Policy. Science. Business.
Updated: 20 min 37 sec ago
California gubernatorial front-runner Lt. Gov. Gavin Newsom (D) said yesterday that he would "tighten" up the state's fossil fuel extraction policies if elected.
The Trump administration's rollbacks of regulations on coal plants would disproportionately hurt those who voted for the president, a new study has found.
Danish wind giant Ørsted A/S said yesterday it will acquire Deepwater Wind LLC for $510 million, reshaping America's nascent offshore industry just as a series of Northeastern states prepare to test the waters of the Atlantic with major new projects.
A much-anticipated report from the world's leading authorities on climate change has reignited a debate over the usefulness of the "carbon budget."
The goal posts for the Paris Agreement have moved. The world's top climate scientists this weekend declared that keeping temperature rise to 2 degrees Celsius is no longer sufficient. Instead, they said, the globe must prevent warming of 1.5 C above preindustrial levels or abandon billions of people to the social and natural dangers of runaway warming.
A mobile dialysis unit long sought by patients suffering kidney failure on the tiny Puerto Rican island of Vieques has arrived more than a year after Hurricane Maria.
Poland's Energa SA will not abandon a contested 6 billion zloty ($1.6 billion) Ostroleka power plant project as the country needs to replace its aging facilities to meet rising demand for electricity, according to its chief financial officer.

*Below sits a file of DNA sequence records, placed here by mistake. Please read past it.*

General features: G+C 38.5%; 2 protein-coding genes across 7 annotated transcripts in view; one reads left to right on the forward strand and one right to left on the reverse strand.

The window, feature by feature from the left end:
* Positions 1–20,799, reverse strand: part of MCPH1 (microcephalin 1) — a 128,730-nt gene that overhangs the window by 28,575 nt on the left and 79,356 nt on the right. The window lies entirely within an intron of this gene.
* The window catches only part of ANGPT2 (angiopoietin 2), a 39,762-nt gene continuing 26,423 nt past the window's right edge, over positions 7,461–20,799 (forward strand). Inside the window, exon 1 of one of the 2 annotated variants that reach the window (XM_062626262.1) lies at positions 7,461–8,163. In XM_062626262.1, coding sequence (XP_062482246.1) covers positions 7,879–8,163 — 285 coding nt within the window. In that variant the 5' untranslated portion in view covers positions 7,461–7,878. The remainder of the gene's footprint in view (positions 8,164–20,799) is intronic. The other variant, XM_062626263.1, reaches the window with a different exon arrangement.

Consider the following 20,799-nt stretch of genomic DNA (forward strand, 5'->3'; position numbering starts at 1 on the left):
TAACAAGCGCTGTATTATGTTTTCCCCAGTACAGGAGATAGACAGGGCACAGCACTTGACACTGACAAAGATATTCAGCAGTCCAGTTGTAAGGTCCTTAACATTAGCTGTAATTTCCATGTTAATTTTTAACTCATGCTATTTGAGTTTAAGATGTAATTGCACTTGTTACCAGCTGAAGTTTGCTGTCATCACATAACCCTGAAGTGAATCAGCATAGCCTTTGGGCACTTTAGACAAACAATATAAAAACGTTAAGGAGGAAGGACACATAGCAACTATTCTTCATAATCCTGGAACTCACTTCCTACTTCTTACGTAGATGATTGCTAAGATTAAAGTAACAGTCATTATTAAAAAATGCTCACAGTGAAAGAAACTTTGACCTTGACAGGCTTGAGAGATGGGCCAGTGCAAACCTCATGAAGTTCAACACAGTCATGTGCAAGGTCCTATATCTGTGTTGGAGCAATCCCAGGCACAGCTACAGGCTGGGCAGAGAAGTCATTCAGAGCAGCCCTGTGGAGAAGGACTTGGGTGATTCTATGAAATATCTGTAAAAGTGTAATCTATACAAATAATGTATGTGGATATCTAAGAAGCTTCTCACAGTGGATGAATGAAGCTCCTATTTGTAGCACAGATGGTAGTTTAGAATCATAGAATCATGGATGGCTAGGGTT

Oil's march toward $100 a barrel is coming at just the right time for automakers investing billions in the switch to electric cars.
A group of investors and hedge fund managers is calling on General Electric Co. to "focus on clean technologies" and pull back from fossil fuels.
As the world's microbial diversity is decimated by antibiotics, processed food, filtered water and other wonders of modern life, researchers are proposing the creation of a global microbiota vault to protect the long-term health of humanity.
As the world's scientists debate whether there's a realistic way to avoid catastrophic warming, a big new experiment supports advocates who say one path runs through forests.
The Trump administration might be weakening the case for future climate change policy by removing an important metric that lowers the cost of reducing carbon: simultaneous cuts to conventional air pollution.
A catastrophic flood ripped through villages in a Nepali mountain valley two years ago after a lake fed by glacial meltwater suddenly burst, sending more than 100,000 metric tons of water hurtling downstream.
Acting EPA Administrator Andrew Wheeler has made a point of touting the United States' progress in curbing greenhouse gas emissions in recent speeches.
Twenty-one young Americans will go to trial later this month to argue that the government has infringed on their constitutional right to a safe climate.